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The wheeling, dealing car part thieves

Monday 5th October 2015

Police are urging car owners to be more security conscious as thieves are targeting everything from car seats to spare wheels to make a quick buck online.

Constable Richard Matthews dusts for fingerprints on a door where a suspected burglary took place.
Constable Richard Matthews dusts for fingerprints on a door where a suspected burglary took place.

RNZ/ Alexander Robertson

Wellington police say thefts from cars are a growing trend, with about 60 of them reported across the district each week.

They suspect the stolen items are being listed on social media, such as buy, sell and swap pages and variants of the page Hustle Live, where they are easy to sell.

Constable Richard Matthews has been working as a scene of crime officer for seven years, examining the scenes of burglaries and other crimes, meticulously scouring for fingerprints, working with victims and spreading prevention messages.

He even drops flyers in letterboxes in areas where there has been a burglary or theft.

He said offenders were stealing everything from mag wheels and car seats to spare wheels, either to sell for next to nothing or to help steal more.

"It's quite unusual, you think why would you want to steal a spare wheel, but sadly we're finding that they're using the spare wheels to then go onto other vehicles and prop them up, if they haven't got enough car jacks, they'll stick a wheel underneath it and steal all the main wheels from the vehicle."

Matthews said the motivation behind such thefts was baffling.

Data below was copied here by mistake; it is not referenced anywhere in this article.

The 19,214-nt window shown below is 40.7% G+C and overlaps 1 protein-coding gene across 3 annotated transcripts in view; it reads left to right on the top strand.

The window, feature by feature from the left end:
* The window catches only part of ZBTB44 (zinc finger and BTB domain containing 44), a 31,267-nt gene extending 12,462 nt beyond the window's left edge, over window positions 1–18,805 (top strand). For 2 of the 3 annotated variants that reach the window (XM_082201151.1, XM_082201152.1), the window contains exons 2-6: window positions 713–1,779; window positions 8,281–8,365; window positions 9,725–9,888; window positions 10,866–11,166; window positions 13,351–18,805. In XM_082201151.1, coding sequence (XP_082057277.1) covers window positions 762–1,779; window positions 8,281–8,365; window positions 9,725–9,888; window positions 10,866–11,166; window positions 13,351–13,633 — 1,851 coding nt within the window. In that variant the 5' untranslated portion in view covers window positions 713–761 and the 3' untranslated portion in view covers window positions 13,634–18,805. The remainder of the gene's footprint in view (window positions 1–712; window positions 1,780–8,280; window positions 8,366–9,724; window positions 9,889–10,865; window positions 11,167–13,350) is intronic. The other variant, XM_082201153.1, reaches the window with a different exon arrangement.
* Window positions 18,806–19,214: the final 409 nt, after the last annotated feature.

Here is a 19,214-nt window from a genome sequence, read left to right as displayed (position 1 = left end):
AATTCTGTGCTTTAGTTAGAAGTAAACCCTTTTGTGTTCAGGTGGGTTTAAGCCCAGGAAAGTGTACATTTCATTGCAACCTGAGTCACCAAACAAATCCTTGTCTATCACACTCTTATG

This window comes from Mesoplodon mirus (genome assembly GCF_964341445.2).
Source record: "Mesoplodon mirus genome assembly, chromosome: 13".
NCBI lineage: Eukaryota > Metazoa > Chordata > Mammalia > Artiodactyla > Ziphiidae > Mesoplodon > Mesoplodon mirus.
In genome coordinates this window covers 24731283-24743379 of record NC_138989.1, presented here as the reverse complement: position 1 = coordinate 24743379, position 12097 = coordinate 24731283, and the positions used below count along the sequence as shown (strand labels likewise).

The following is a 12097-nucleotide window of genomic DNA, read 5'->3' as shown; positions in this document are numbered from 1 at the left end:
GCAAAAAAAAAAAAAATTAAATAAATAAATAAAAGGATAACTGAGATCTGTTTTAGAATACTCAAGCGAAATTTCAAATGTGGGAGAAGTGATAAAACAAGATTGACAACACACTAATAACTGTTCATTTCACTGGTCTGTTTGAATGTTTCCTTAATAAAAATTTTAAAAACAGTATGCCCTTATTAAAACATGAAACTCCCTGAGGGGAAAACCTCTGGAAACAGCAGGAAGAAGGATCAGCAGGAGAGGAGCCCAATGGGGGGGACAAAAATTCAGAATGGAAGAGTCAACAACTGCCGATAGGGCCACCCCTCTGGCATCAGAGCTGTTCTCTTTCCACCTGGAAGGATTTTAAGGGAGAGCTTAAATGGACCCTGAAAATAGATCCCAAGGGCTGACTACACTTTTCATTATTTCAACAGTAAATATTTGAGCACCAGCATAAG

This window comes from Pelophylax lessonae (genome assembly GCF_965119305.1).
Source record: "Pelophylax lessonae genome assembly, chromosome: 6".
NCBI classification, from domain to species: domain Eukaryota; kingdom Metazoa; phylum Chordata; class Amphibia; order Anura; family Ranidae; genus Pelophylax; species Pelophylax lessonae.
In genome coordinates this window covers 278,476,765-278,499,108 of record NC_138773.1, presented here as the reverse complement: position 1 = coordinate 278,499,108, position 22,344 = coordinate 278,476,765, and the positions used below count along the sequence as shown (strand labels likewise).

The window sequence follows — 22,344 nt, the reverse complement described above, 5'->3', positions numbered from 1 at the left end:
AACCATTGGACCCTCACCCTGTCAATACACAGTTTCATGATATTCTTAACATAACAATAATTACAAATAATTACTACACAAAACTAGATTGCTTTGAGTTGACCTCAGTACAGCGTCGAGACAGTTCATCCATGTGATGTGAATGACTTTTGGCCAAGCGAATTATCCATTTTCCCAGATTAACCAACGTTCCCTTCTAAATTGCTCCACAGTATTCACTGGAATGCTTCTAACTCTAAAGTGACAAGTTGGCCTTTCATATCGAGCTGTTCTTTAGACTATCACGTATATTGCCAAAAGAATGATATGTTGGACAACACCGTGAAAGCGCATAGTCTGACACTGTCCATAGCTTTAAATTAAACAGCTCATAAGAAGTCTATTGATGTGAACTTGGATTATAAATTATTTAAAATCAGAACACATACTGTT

"It is puzzling sometimes, some people say that it's thrill seeking behaviour where people will go out for the risk and the excitement it brings.

"But it's also a source of employment, so rather than going out to your day job, like yourself or myself, the offender will go out and think, 'what am I going to do today, I'll steal a car or break into a house' and that's their job and they get very, very good at it."

Police officers must take photos to use as evidence.
Officers must take photos to use as evidence.

RNZ/ Alexander Robertson

To reduce the risk, he urges people not to leave items on display, to always lock their cars, keep their keys with them and consider installing alarm systems to help prevent breaking ins.

He's also asking people to register their possessions on the Snap website which makes it easier to track items if they are stolen.

Matthews said there was no one solution to the issue, but advised people to increase their car security and keep an eye on the social media pages.

"If people go onto these pages and suspect that these items are stolen then to contact us and give us the heads up that something unusual is going on, it's something we can maybe have a look at if it's stolen."

Police tips for protecting your vehicle from theft:

  • Keep your vehicle keys with you. Keep spare keys at home or at work. Don't hide a spare key in the car.
  • Always lock your car, including the boot and, if applicable, the sunroof.
  • Park in busy, open, well-lit areas.
  • Don't leave things on display.
  • Keep money, mobile phones, credit cards and driver licences with you or at home, not in the glovebox or under a seat.
  • Keep bags, luggage, coats etc locked out of sight in the boot.
  • Consider installing a car alarm and electronic engine immobiliser.

*A version of this story by Adriana Weber was originally published on

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